Fig:BULK CARRIER AMERICAN MARINER UNDERWAY
If any loss of stability becomes evident during loading or discharging, all cargo, ballast and bunker operations must be stopped and a plan prepared to restore positive stability. If the vessel is at a terminal this plan must be agreed with the terminal representative, and with respect to grain loading plant, the hoses are to be disconnected.
The Chief Officer must ensure that the loading or discharging sequence is such that the vessels stability is never compromised and that permitted stress limits are never exceeded. The Master must check and approve all calculations for bending, stress and stability moments of the vessel.
The most critical times are during loading and discharging, during which the bending and stress limits must be carefully monitored. Care must also be exercised, to ensure that the shore installation personnel are adhering to the predetermined loading, or discharging programme.
Caution must also be exercised when loading and discharging, in a way which requires any compartment to remain empty for any stage of the voyage, such as multiple port loading/discharging or carriage of heavy cargoes which require one or more of the vessels holds to be empty.
Stress monitoring system
Some vessels may be fitted with strain/stress gauges, which will automatically alarm at pre-set levels. Whilst this equipment provides valuable information it is essential that an accurate cargo/ballast plan is calculated and that stresses will remain within acceptable limits. The vessel must not be loaded/discharged purely on the strain/stress gauges. If during cargo/ballast operations the stress alarm sounds, all operations must stop until the situation is appraised.
Ballasting and deballasting operations
- Ensure that all ballast tank air-vents are open.
- Sound tank frequently during ballast operations.
- Re-check the soundings after closing the tank and overboard valves as accidental re-filling of tank which was deballasted may occur.
Ballasting and deballasting operations must be carried out under the supervision of the Duty Officer, and are to proceed as per the ballast programme predetermined by the Chief Officer. When there is no ballast console provided in the Cargo Control Room, the Duty Engineer is to control the ballasting operation from the Engine Room. When a ballast console is provided by the Cargo Control Room, the Duty Engineer is to assist in setting the ballast lines, and assisting generally as requested by the Duty Officer. If any problem is encountered which upsets the (de) ballast programme, the Master and Chief Engineer must be informed.
When compiling the ballast programme, the Chief Officer is to take the following into account:
- Draft of the vessel, and the available depth of water.
- Stresses and bending moments likely to be experienced by the vessel during the operation, and to comply with the builders recommended limits.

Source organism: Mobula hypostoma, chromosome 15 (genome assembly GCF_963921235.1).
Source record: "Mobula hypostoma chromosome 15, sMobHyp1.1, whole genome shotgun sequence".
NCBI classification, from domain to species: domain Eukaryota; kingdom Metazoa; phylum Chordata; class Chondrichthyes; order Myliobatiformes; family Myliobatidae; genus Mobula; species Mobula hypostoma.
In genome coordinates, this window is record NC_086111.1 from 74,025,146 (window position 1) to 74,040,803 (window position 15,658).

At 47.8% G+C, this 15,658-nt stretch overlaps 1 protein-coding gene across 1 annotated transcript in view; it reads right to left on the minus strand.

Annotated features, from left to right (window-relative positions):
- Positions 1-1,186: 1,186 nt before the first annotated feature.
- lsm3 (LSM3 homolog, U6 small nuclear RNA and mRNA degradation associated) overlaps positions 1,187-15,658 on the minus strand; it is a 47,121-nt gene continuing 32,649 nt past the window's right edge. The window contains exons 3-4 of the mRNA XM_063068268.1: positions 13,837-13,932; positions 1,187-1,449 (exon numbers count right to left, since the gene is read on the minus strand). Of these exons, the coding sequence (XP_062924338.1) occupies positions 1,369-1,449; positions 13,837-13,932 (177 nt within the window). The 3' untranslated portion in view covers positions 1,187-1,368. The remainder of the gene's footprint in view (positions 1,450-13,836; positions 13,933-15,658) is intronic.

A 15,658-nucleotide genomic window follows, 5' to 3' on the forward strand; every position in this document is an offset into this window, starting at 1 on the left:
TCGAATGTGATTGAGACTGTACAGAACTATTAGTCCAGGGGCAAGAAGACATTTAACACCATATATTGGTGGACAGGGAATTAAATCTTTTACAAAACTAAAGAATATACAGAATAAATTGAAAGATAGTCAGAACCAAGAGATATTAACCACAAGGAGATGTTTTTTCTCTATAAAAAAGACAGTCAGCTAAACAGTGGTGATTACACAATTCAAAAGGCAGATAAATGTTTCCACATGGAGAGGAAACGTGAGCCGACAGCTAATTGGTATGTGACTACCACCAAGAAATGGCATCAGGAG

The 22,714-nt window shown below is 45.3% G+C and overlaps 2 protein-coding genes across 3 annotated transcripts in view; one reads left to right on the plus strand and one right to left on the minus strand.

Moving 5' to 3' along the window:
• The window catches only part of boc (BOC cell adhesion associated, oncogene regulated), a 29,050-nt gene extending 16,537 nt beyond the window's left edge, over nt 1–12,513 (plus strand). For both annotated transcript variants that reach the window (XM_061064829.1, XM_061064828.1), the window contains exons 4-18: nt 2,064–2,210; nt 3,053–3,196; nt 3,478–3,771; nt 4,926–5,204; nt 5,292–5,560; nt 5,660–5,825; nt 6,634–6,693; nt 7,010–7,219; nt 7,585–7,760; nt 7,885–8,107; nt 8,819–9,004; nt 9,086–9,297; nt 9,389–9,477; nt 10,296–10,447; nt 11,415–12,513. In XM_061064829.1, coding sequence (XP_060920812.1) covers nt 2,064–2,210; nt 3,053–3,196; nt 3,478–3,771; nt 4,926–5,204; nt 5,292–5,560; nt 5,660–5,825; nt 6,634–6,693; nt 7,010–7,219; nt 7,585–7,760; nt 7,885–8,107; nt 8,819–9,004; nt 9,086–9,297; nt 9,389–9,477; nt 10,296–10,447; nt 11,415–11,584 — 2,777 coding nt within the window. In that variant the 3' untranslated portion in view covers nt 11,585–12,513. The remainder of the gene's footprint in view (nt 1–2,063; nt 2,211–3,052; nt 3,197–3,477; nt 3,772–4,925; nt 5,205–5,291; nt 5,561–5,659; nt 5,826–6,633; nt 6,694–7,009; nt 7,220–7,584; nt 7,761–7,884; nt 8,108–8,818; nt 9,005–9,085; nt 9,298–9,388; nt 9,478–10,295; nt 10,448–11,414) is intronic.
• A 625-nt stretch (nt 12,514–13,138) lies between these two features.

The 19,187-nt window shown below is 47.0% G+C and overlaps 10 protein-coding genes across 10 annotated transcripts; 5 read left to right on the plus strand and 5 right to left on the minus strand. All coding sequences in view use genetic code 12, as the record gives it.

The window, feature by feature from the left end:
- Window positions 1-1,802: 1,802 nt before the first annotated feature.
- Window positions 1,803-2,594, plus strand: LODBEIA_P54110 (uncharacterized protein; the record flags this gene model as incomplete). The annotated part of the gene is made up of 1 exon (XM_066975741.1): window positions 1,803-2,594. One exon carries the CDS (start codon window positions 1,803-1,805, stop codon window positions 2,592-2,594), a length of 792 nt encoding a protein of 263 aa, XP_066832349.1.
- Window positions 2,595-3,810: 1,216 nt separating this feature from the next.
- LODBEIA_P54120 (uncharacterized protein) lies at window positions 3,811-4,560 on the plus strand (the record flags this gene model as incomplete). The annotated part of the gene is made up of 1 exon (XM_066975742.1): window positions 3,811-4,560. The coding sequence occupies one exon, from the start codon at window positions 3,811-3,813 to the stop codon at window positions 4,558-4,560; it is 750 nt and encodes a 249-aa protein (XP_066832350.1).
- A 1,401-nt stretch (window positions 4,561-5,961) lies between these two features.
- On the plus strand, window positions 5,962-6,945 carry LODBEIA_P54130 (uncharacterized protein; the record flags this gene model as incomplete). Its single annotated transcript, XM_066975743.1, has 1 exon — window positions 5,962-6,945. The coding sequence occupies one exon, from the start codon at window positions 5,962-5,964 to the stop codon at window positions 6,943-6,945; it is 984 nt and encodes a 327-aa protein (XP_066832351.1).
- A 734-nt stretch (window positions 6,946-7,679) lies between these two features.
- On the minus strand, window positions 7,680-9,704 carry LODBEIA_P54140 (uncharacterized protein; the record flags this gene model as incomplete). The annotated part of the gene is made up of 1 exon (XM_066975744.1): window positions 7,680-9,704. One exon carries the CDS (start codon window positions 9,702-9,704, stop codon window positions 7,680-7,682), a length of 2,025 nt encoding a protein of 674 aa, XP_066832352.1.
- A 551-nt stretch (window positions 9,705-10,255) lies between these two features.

- Trim of the vessel. If deballasting, the vessel must have enough stern trim to facilitate good suction and efficient stripping. Trim must not be excessive such that it may adversely effect the cargo operations, or place abnormal stress on the conveyor system, especially the Boom or the hatch cover operating equipment. It must also be noted that when discharging, as any trim by the head will place undue stress on the conveyor system. An excessive trim by the stern may cause the belts to mis-train/track; and also cause stress to the Booms slewing mechanism.
- Listing during any SUL operations must always be prevented and a list of up to 1 degree on either side, are the maximum tolerable limits.
- Rate of Loading or discharging the cargo.
- Ships stability.
The Duty Officer is to closely monitor the operation, and keep in close communication with the Duty Engineer, ensuring that all is going according to the predetermined programme. Any abnormalities are to be reported immediately to the Chief Officer. Soundings are to be taken on commencement of pumping a tank, in or out, to ensure that the correct valves have been opened and the correct tank is being pumped. Soundings are also to be taken at regular intervals throughout the operation, to ensure that all is proceeding at the correct rate, and that ample warning is obtained before the need to cease operation or change tanks.
All ballast tank vent/air pipes must be opened and verified before any ballasting / deballasting operations.
Filling of double bottom tanks, hopper-side tanks, or wing tanks, is when possible to by gravitating, to avoid overflow and stress. When topping up a sounding must be taken and the pump stopped, before the water level reaches a maximum.
It must be noted that overflow of ballast may cause wetting damage to the cargo, the shore installation, electrical cables etc. Care must also be taken when discharging into barges as overflowing water can flood them.
When dumping from topside tanks using overboard dump-valves, care must be taken not to dump onto shore installations, barges etc with resultant damage and claims. Also, these types of dump valves must be closed after dumping, in order that water does not re-enter the tanks as the loading proceeds. Defective ballast tank valves must be immediately dealt with and repaired.
All remote operating valves must be operating from the remote position, and the markings of full open and full shut established. The reliance on remote controls of valves must be verified, as a valve could remain partially open, even if the indicator is in the fully shut position.
Fig: Intact stability criteria for dry cargo ships